Keep your ear on the gutsy blues-rock from this fierce Californian pair

vally

Distortion, daisy-dukes and raw attitude; Lindsey Troy and Julie Edwards are Deap Vally. “We’re inspired by hotties, giant sunfish and glam rock,” say the Californian duo, who met in the San Fernando Valley through a shared love of crocheting. Since their first London show, the pair have played alongside Muse and The Vaccines, and now, riding the wake of debut album, Sistrionix, are in the midst of their first UK tour.

The band gave an explosive performance at Brighton’s Concorde2, complete with crowd-surfing and signature scuzz. As Troy defiantly strikes her guitar, the snarl of an Electro-Harmonix Big Muff pedal, two Fender amps and Edwards banging the hell out of those drums, packs a mean sonic punch.

After the show, Troy tells us that along with Led Zeppelin, bands like Hole have motivated Deep Vally’s sound. Channelling 90’s grunge, their wry, vitriolic lyrics are a nod to rock legends but a cheer for valley girls of the 21st Century. New track, Walk Of Shame, oozes empowerment, with its sparklingly obstinate hook: I’m gonna take this walk of pride, I got sunshine in my stride.

“Our moms and women’s suffrage are top influences”, Edwards says, also citing 80’s television show Gem and the Holograms as their sartorial inspiration. Troy talks us through their style, “inspired by figure skaters and obnoxious fashion fantasies. Our clothes are by Michelle Rose and Kittinhawk [friends of the band].” Collaboration is important to the pair, in particular, their work with Matt Doust, a departed close friend responsible for Sistrionix’s ethereal artwork.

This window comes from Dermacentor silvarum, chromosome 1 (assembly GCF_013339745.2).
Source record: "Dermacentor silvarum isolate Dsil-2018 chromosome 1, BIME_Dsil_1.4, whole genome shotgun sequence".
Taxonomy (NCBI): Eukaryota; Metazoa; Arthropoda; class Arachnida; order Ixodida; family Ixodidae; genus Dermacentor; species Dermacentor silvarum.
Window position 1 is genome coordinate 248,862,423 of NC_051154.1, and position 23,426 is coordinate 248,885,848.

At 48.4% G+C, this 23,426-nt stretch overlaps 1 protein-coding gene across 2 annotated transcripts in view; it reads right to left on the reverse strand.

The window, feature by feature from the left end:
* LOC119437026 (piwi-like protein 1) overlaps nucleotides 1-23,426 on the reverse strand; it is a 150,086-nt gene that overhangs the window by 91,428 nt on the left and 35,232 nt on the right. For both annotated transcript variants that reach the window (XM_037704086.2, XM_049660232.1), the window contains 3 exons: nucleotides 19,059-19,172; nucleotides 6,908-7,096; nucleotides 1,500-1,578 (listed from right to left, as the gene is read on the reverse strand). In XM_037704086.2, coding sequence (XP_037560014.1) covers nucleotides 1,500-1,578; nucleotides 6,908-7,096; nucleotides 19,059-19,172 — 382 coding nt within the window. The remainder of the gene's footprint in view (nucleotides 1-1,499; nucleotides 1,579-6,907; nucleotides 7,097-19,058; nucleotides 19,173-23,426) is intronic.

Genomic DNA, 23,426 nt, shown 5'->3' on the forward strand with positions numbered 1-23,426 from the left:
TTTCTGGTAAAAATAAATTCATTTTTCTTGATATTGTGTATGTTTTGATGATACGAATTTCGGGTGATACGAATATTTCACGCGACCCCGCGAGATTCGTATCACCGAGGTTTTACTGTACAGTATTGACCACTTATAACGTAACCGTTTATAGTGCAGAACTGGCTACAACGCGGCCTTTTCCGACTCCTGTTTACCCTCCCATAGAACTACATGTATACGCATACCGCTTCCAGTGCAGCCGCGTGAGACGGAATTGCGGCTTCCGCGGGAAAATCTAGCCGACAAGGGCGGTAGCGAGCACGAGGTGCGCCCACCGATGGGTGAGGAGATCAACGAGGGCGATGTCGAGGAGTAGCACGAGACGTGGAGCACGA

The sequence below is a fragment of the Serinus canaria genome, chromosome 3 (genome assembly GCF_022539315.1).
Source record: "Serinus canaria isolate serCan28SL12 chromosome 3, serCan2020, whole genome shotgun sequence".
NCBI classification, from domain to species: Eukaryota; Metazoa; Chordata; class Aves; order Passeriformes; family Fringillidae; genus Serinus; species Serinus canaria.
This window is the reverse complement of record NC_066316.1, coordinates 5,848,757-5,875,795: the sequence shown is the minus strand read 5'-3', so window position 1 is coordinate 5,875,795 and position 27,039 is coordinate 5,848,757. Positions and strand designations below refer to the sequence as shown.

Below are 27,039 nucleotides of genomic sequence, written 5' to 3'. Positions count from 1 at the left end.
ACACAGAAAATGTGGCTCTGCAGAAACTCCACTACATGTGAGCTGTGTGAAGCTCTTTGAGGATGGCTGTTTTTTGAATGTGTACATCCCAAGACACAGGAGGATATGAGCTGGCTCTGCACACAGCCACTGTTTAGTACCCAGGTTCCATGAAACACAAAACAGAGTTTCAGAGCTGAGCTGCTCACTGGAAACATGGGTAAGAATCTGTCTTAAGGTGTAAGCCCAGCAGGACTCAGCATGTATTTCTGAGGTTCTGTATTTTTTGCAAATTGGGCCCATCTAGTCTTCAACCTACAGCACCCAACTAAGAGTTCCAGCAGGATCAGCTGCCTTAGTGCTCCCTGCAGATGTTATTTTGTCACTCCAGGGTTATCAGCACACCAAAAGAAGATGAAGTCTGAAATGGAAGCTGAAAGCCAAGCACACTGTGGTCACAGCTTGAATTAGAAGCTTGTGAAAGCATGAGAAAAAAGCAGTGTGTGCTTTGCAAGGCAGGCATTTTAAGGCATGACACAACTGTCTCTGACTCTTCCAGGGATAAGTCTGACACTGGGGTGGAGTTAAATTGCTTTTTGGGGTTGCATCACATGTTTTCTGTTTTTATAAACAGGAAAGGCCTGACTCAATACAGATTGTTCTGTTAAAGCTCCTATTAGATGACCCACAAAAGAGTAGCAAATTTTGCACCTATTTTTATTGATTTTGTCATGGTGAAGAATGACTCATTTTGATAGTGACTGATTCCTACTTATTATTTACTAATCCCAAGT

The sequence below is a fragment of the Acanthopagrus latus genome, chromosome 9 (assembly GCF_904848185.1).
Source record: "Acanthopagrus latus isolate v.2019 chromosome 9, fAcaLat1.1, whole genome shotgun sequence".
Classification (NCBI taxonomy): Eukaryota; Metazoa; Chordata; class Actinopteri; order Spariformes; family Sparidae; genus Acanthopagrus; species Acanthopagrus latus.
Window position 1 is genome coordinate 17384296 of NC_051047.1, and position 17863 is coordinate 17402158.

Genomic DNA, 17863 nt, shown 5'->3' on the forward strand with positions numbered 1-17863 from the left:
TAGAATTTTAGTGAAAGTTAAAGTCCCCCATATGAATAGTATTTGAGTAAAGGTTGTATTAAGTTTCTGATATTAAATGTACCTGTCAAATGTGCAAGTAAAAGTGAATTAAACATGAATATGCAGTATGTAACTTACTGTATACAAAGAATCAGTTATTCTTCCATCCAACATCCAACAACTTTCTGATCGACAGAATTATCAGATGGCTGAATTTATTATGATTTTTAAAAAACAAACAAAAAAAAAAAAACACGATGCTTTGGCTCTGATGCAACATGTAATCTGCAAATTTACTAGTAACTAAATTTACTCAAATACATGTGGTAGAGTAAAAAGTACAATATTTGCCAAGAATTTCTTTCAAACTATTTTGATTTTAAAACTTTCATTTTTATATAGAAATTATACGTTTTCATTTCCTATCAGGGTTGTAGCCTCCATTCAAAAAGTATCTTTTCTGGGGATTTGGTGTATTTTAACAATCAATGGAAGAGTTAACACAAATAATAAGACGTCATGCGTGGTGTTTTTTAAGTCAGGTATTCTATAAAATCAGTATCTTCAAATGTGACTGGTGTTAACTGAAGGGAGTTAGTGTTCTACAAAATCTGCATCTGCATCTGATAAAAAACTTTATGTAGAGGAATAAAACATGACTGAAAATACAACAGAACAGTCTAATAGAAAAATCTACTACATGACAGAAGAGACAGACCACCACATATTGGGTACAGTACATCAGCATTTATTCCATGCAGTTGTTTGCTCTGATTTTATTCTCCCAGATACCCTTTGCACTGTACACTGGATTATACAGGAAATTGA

Brighton’s encore is a thunderous Baby I Call Hell, followed by Screamin’ Jay Hawkins’ shock rock number, I Put A Spell On You. The crowd buzzes and with a final face-melting riff, staking their claim as modern pioneers of gutsy, blues-rock, Deap Vally exit the stage. “British fans have an amazing appreciation of rock’n’roll,” says Troy. She smiles, adding, “you guys are like the last of the Mohicans, thanks for keeping real music alive.”

Words: Emily Beeson

 

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